By a 59%-41% margin, voters in Kansas rejected a proposed constitutional amendment that effectively would have banned abortion procedures in the state. More than 900K Kansans cast ballots, representing 47% of registered voters.

Donald Trump carried the state, 56%-42%, in 2020. “No” over-performed Joe Biden by at least 16 points in each of the state’s four congressional districts, and “No” carried each district.

Based on unofficial results, approximately 255K votes cast in the referendum came from Democratic primary voters and another roughly 465K came from Republican voters. While it is likely that some registered Democrats and Republicans skipped their primary but voted in the referendum, we will assume for simplicity that the remaining 190K voters were unaffiliated (Kansas has closed primaries.). The number of Democratic primary voters plus non-primary voters sums to 444K, roughly 90K short of the number of “No” votes in the referendum. This implies roughly 1 in 5 Republican primary voters also voted “No.”

The 255K Democratic primary voters represented a 29% increase over the 2020 primary for non-presidential offices. The number of Republican primary voters increased by 11% over 2020. In raw numbers, those increases were 57K Democrats and 47K Republicans. Compared to the 2018 gubernatorial primary, Democratic turnout was up 63% (99K voters) and Republican turnout was up 46% (146K voters).

It is difficult to draw conclusions from the vote, despite the headlines and hot takes about how the results demonstrate an advantage for Democrats in November. Keep in mind that voters were weighing a single issue in this election. Come November, voters will be weighing candidates against each other, likely on numerous considerations including purely partisan labels. While we no longer have a single-punch, straight-party voting option in Texas, straight-party voting nonetheless remains robust.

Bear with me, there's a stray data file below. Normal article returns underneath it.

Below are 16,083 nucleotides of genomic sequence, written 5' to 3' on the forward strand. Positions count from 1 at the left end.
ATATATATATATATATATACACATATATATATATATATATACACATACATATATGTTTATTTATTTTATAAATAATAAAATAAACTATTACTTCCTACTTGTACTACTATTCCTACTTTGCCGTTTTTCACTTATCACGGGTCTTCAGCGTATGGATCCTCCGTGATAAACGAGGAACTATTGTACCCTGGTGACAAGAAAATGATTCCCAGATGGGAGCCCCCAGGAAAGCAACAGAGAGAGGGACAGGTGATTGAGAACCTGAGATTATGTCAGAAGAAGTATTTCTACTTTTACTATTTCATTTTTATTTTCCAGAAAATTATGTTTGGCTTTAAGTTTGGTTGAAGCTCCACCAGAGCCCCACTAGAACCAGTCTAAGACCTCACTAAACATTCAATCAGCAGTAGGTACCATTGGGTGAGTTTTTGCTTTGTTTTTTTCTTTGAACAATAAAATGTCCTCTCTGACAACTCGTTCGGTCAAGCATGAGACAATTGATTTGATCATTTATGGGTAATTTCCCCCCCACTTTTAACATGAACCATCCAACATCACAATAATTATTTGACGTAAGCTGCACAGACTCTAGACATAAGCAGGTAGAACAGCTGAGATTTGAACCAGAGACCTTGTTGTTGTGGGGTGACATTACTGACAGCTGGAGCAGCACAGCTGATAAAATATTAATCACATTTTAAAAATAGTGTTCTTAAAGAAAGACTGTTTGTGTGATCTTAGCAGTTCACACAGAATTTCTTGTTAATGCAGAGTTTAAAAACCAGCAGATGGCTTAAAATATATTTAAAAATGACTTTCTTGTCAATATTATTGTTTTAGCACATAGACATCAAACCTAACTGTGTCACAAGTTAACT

However, the abortion issue may result in increased enthusiasm among Democratic voters and, potentially more importantly, among independent and young voters, to vote in November. May is the key word here, and we cannot overlook the potential for other issues, such as inflation or border security, to (continue to) be more important to more voters who consistently cast ballots in Texas elections.

Arizona ‘Audit’: Only one of hundreds of alleged dead voters casting ballots in Maricopa Co. (Phoenix) in the 2020 general election was actually dead, according to a criminal investigation conducted by state Atty. Gen. Mark Brnovich. The investigation follows the “audit” of the election conducted by the Cyber Ninjas at the request of the Republican-controlled Senate.

“Our agents investigated all individuals that Cyber Ninjas reported as dead, and many were very surprised to learn they were allegedly deceased,” Brnovich said. Aside from the single voter who had died prior to the election, “all other persons listed as deceased were found to be current voters.”

Brnovich’s office investigated nearly 6K other allegations made in a report that made “no distinction between dead voters and dead registrants.” Those investigations resulted in “only a handful of potential cases … ultimately determined to be isolated instances.”

And yet, a day later, election deniers won Republican primaries for senator and secretary of state and lead the primary for governor.

©2022 Texas Election Source LLC